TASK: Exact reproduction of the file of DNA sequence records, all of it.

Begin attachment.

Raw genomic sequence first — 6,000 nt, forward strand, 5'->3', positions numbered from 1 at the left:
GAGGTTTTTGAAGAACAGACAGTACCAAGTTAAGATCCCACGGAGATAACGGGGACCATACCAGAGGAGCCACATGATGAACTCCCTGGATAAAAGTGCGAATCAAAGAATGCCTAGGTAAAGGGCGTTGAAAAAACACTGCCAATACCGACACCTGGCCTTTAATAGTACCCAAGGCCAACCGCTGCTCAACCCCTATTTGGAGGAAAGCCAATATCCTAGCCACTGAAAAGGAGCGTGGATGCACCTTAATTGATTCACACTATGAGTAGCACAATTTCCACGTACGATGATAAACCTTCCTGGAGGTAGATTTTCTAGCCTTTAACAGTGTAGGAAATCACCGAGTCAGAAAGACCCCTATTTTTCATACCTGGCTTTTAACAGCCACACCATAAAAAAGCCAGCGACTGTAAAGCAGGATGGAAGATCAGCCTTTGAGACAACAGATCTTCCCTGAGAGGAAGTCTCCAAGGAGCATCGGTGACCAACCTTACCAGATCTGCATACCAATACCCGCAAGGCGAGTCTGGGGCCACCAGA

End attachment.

Raw genomic sequence first — 6,000 nt, forward strand, 5'->3', positions numbered from 1 at the left:
GAGGTTTTTGAAGAACAGACAGTACCAAGTTAAGATCCCACGGAGATAACGGGGACCATACCAGAGGAGCCACATGATGAACTCCCTGGATAAAAGTGCGAATCAAAGAATGCCTAGGTAAAGGGCGTTGAAAAAACACTGCCAATACCGACACCTGGCCTTTAATAGTACCCAAGGCCAACCGCTGCTCAACCCCTATTTGGAGGAAAGCCAATATCCTAGCCACTGAAAAGGAGCGTGGATGCACCTTAATTGATTCACACTATGAGTAGCACAATTTCCACGTACGATGATAAACCTTCCTGGAGGTAGATTTTCTAGCCTTTAACAGTGTAGGAAATCACCGAGTCAGAAAGACCCCTATTTTTCATACCTGGCTTTTAACAGCCACACCATAAAAAAGCCAGCGACTGTAAAGCAGGATGGAAGATCAGCCTTTGAGACAACAGATCTTCCCTGAGAGGAAGTCTCCAAGGAGCATCGGTGACCAACCTTACCAGATCTGCATACCAATACCCGCAAGGCGAGTCTGGGGCCACCAGA